Updates
June 18, 2020

SBA Issues Two New PPP Forgiveness Applications and a Revised Final Interim Rule For Determining Payroll Costs and Owner Compensation

On June 16, 2020, the Small Business Administration (“SBA”) released a revised loan forgiveness application for the Paycheck Protection Program (“PPP”), reflecting changes to the PPP made by the Paycheck Protection Flexibility Act of 2020 (“Flexibility Act”) which became law June 5.

The SBA also unveiled a new EZ loan forgiveness application. The EZ application requires fewer calculations and less documentation than the full application, and is intended for use by borrowers that:

  • Are self-employed and have no employees;
  • Did not reduce the salaries or wages of their employees by more than 25% and did not reduce the number or hours of their employees; or
  • Experienced reductions in business activity as a result of health directives related to COVID-19 and did not reduce the salaries or wages of their employees by more than 25%.

The SBA’s release of the two new forgiveness applications followed the release of a new interim final rule for determining payroll costs and owner compensation in calculating PPP loan forgiveness under the new 24-week covered period allowed by the Flexibility Act. The PPP allows loan forgiveness for payroll costs — including salary, wages, and tips — for up to $100,000 annualized per employee, or $15,385 per individual over the eight-week period. The new interim final rule caps the 24-week maximum for full loan forgiveness at $46,154 per individual employee.

While the employee compensation limit for the 24-week period is three times the eight-week limit, the interim final rule does not do the same with the owner compensation replacement for businesses that file Schedule C, Profit or Loss From Business, tax returns. For these businesses, forgiveness for the owner compensation replacement was calculated for the old, eight-week covered period as 8 ÷ 52 × 2019 net profit, up to a maximum of $15,385. However, under the new 24-week covered period, the forgiveness calculation for these businesses is limited to 2.5 months’ worth (2.5 ÷ 12) of 2019 net profit, up to $20,833.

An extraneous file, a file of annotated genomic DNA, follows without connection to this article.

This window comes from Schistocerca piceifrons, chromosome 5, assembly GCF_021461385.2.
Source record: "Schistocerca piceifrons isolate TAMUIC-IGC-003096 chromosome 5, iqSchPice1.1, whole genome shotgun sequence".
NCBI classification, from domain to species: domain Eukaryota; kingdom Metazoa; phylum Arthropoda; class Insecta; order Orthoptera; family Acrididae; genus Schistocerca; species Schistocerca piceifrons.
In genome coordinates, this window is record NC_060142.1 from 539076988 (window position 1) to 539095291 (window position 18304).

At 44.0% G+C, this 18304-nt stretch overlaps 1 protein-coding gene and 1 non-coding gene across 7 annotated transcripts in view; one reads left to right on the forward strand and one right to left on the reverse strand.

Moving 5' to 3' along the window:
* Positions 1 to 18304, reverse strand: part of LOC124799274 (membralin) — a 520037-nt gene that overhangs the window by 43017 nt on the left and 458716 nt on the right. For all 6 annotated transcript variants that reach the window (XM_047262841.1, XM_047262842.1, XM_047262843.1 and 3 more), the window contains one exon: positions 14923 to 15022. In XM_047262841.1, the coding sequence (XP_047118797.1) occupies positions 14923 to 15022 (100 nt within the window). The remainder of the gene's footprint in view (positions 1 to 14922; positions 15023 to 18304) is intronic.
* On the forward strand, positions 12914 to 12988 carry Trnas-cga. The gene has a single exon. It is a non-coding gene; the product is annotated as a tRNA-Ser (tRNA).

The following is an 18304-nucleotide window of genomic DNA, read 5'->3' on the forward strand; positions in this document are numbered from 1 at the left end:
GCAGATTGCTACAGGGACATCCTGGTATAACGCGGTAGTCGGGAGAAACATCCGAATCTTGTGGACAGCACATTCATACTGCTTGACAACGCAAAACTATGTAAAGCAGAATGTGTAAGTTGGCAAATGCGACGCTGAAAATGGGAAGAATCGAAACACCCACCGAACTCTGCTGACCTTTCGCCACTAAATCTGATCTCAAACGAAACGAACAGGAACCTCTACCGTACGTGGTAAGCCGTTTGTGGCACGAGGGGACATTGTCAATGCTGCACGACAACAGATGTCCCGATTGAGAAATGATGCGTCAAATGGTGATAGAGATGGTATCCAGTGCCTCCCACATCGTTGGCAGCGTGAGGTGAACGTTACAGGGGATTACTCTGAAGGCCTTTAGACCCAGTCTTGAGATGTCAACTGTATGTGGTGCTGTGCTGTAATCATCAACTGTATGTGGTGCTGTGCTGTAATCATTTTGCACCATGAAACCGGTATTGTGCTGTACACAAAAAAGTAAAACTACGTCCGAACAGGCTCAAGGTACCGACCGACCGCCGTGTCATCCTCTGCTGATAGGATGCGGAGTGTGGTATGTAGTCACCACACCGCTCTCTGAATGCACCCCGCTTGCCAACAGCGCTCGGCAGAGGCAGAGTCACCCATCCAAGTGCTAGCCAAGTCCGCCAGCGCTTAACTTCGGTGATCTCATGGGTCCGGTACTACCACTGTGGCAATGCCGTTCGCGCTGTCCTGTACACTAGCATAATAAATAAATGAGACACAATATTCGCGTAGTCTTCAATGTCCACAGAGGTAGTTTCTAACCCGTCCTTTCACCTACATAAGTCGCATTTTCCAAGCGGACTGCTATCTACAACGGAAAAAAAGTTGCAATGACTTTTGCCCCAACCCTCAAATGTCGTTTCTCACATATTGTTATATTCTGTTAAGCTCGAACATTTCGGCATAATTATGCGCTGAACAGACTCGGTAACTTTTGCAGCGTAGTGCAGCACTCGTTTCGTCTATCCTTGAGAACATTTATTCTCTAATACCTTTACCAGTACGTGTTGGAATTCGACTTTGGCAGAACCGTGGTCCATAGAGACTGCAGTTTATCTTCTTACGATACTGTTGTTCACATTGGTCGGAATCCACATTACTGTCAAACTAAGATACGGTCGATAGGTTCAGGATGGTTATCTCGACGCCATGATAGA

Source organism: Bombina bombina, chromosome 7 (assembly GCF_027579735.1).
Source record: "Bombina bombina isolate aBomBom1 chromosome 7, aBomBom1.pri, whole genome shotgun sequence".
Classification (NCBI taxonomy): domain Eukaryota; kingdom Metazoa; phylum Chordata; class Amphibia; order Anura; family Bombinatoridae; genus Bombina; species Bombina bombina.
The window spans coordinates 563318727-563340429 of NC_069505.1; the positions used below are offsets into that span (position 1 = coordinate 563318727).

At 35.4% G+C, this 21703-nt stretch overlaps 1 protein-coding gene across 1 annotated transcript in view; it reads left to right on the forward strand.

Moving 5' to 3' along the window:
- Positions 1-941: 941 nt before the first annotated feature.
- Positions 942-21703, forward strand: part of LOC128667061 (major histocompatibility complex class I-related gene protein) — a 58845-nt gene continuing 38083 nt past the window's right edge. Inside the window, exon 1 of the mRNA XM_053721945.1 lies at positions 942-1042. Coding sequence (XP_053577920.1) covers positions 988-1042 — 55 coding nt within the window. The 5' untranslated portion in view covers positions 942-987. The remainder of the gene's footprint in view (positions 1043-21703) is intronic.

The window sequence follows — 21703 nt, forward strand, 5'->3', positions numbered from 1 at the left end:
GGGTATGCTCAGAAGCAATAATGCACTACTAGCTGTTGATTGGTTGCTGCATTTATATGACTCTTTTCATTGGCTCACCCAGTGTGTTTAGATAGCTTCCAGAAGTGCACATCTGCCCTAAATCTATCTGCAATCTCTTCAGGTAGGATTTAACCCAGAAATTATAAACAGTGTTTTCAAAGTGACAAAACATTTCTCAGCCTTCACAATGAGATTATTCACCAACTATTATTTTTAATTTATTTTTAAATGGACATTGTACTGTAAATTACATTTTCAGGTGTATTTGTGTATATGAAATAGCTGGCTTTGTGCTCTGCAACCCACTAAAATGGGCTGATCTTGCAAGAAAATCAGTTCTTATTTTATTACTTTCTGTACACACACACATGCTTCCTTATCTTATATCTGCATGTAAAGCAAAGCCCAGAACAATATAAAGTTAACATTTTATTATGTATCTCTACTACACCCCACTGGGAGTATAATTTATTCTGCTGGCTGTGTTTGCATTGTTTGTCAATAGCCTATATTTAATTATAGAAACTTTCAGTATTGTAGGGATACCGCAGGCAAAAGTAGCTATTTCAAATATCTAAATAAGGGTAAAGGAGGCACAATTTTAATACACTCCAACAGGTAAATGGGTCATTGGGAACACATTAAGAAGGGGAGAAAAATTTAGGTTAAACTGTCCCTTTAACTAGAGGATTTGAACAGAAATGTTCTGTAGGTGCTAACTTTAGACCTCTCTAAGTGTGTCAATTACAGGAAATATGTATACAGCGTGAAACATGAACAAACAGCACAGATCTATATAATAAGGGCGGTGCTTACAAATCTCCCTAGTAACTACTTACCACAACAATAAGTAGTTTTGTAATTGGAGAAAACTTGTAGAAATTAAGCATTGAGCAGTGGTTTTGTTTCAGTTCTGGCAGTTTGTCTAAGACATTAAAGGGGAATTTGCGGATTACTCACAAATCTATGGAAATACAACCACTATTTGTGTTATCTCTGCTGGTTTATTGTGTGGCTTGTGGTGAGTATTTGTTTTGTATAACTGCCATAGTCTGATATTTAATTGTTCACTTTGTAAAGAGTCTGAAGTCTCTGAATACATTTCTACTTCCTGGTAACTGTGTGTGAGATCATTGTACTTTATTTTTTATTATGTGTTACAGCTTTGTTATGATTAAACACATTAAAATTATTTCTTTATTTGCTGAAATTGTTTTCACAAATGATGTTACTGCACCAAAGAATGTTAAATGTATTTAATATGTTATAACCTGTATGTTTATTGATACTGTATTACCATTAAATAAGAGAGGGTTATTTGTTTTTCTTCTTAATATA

The differences in the owner compensation replacement calculations are structured to prevent owners from reaping PPP windfalls that Congress did not intend, according to the interim final rule. Specifically, because the Paycheck Protection Flexibility Act provides a safe harbor from loan forgiveness reductions to any borrower that is unable to return to the same level of business activity it was operating at before Feb. 15, 2020, SBA feared that owners could be unjustly enriched.

As explained by the SBA, because the maximum loan amount for a business is generally based on 2.5 months of the borrower’s average total monthly payroll costs during the one-year period preceding the loan, a borrower with one other employee would receive a maximum loan amount that would be equivalent to five months of payroll for a single owner without employees (2.5 months of payroll for the owner plus 2.5 months of payroll for the employee). If the owner laid off the employee and availed itself of the aforementioned safe harbor, the owner could treat the entire amount of the PPP loan as payroll, with the entire loan forgiven.

“This would not only result in a windfall for the owner, by providing the owner with five months of payroll instead of 2.5 months, but also defeat the purpose of the CARES Act of protecting the paycheck of the employee,” the interim final rule says. “For borrowers with no employees, this limitation will have no effect, because the maximum loan amount for such borrowers already includes only 2.5 months of their payroll.”

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